The Story: Two recent events highlight that being a Baptist is incompatible with being a theonomist or Christian nationalist.
The Background: During their recent annual meeting, representatives for the Southern Baptist Convention (SBC) issued a resolution “On Christ’s Sole Lordship Over Every Human Conscience.”
The resolution highlights the importance of personal accountability before God and the role of personal commitment in believer’s baptism, references the rejection of external authority by early Baptists, and emphasizes the freedom of conscience and the supremacy of Christ in matters of faith. The text also references the Baptist Faith and Message, which affirms the indwelling of God the Son in believers, the lordship of Christ over each congregation, and the sole authority of God over the conscience.
Additionally, the resolution affirms the lordship of Jesus Christ over every human conscience and emphasizes the obligation of believers and churches to obey Christ alone as Lord. The statement reasserts the Baptist doctrine of the priesthood of all believers and the right to free religious expression without interference from the state. The resolution rejects any attempt to undermine the sole lordship of Christ over consciences and emphasizes that Christian authority must always be exercised under Christ’s lordship and for God’s glory. The resolution concludes by reaffirming the commitment to proclaim Jesus Christ as the only Savior and to invite people to have their consciences renewed through faith in him as Lord.
The next day, Baptist pastor-theologian and TGC Council member John Piper published an essay titled “‘My Kingdom Is Not of This World’: The Lordship of Christ and the Limits of Government.”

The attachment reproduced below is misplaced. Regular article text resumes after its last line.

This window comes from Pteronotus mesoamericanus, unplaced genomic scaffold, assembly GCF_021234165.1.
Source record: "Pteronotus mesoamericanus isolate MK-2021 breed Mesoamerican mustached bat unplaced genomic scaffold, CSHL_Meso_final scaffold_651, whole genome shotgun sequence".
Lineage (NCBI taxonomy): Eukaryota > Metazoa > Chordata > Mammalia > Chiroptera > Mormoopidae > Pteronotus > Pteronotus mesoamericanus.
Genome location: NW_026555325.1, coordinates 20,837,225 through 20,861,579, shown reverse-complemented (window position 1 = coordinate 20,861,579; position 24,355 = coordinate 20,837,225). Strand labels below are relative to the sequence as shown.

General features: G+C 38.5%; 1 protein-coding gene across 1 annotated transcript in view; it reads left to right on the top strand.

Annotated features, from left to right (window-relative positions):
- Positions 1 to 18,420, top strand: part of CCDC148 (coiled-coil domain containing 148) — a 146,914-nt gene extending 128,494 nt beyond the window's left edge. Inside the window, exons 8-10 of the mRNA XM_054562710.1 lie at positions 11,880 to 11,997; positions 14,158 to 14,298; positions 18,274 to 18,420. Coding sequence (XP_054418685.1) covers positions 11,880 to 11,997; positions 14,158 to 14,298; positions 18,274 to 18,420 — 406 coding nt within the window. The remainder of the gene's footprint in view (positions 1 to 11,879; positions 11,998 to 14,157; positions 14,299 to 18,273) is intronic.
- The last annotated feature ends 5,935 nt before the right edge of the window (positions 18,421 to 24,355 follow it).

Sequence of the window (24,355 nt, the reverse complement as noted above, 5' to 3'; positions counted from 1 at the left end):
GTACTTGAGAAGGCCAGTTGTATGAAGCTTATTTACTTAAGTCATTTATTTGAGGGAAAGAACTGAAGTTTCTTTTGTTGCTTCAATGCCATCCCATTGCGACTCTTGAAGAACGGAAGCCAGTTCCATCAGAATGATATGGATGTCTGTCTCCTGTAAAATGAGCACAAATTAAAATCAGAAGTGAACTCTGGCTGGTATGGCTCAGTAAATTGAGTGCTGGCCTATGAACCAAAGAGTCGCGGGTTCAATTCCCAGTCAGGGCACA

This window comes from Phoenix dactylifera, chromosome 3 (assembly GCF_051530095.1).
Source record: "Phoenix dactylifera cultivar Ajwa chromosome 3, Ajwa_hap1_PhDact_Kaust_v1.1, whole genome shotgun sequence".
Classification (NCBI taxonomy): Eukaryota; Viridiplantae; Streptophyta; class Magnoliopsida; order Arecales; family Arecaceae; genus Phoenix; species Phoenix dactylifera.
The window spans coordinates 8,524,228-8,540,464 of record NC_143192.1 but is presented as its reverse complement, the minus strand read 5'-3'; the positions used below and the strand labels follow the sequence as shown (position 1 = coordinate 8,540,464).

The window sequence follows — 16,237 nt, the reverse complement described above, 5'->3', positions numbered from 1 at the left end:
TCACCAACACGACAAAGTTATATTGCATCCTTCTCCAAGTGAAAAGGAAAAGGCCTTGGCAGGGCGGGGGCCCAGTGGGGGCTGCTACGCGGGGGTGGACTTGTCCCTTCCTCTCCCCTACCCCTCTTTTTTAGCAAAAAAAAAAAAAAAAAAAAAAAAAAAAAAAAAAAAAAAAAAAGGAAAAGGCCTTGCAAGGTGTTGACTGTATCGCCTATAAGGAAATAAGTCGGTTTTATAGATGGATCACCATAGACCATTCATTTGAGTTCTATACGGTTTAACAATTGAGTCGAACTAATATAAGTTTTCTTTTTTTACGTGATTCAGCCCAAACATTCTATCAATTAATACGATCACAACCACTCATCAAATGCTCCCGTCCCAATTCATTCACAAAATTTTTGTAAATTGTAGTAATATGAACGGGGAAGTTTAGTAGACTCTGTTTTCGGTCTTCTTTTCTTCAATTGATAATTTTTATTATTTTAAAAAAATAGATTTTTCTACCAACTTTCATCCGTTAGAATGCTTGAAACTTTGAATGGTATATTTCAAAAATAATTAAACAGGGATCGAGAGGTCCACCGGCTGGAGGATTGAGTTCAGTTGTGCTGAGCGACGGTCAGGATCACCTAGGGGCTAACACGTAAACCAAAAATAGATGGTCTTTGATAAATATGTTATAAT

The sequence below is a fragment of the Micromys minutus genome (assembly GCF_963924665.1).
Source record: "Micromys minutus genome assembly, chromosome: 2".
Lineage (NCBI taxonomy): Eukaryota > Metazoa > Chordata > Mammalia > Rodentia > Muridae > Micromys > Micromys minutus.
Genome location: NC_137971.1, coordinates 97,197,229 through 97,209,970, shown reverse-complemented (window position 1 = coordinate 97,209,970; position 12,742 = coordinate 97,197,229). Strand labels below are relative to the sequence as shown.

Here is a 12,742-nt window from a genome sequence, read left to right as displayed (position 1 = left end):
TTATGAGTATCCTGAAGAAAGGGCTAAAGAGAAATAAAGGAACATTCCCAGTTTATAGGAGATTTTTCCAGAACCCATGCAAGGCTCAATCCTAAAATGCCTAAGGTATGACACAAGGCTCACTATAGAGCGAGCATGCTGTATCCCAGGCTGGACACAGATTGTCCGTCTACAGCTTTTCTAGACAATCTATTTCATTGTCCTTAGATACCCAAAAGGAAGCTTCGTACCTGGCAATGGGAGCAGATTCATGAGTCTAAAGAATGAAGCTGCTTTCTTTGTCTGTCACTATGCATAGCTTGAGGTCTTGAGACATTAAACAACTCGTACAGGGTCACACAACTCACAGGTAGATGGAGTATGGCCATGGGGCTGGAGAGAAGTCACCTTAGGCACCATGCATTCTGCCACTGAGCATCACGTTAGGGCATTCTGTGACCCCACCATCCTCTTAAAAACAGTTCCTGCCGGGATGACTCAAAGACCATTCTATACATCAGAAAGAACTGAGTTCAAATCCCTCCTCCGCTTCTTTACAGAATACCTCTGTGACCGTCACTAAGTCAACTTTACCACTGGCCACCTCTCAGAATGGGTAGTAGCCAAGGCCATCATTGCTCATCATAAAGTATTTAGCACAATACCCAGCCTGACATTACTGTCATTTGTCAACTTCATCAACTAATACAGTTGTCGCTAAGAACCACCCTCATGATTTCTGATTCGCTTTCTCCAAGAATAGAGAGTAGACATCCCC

The essay discusses how Christ intends to accomplish his saving purposes in the world without using the sword of government to support the Christian religion as such—or any religion. The article focuses on eight clusters of texts that lead to the thesis that Christ’s kingdom isn’t of this world. For example, Piper points out that Christ’s statement “My kingdom is not of this world” (John 18:36) means his kingdom isn’t narrowly defined by the boundaries of any earthly nation or government. The essay explains that while Christ’s kingdom is active in this world, and will one day come with power, its power is not of this world.
“The civil government may rightly pass laws that make the spread of the Christian faith (and other faiths) easier (for example, laws protecting free speech and free assembly),” writes Piper. “That is not what the New Testament opposes. The New Testament opposes Christians looking to the state to teach, defend, or spread ideas or behaviors as explicitly Christian. The sword is not to be the agent of the Christian religion as such—that is, as a religion.”
What It Means: In most years, Baptists highlighting traditionally Baptist distinctives—such as freedom of conscience, believer’s baptism, and opposition to the enforcement of religion by the state—wouldn’t be noteworthy. But the current era has seen a resurgence of impulses that are in direct opposition to Baptist beliefs and yet are being embraced by adherents of that tradition.
These impulses are found in movements associated with theonomy, Christian Reconstructionism, and some strains of Christian nationalism (CN). Theonomy, as Andrew Walker explains, is a theological program believes that civil law should follow the example of Israel’s civil and judicial laws under the Mosaic covenant. Christian Reconstructionism was a small but influential theonomist movement that peaked in the 1970s and 1980s. More recently, elements and ideas of that fading movement have been grafted into the forms of Christian Nationalism that advocate, as Patrick Schreiner says, a fusion of Christianity with American civil life. (Hereafter, when I referring to Christian Nationalism I’m talking about this fusionist variety.)
A prime example of theonomic ideas is the promotion of what Doug Wilson and others call “mere Christendom.” This would be, Wilson writes in his book Mere Christendom, “a network of nations bound together by a formal, public, civic acknowledgment of the Lordship of Jesus Christ, and the fundamental truth of the Apostles’ Creed.”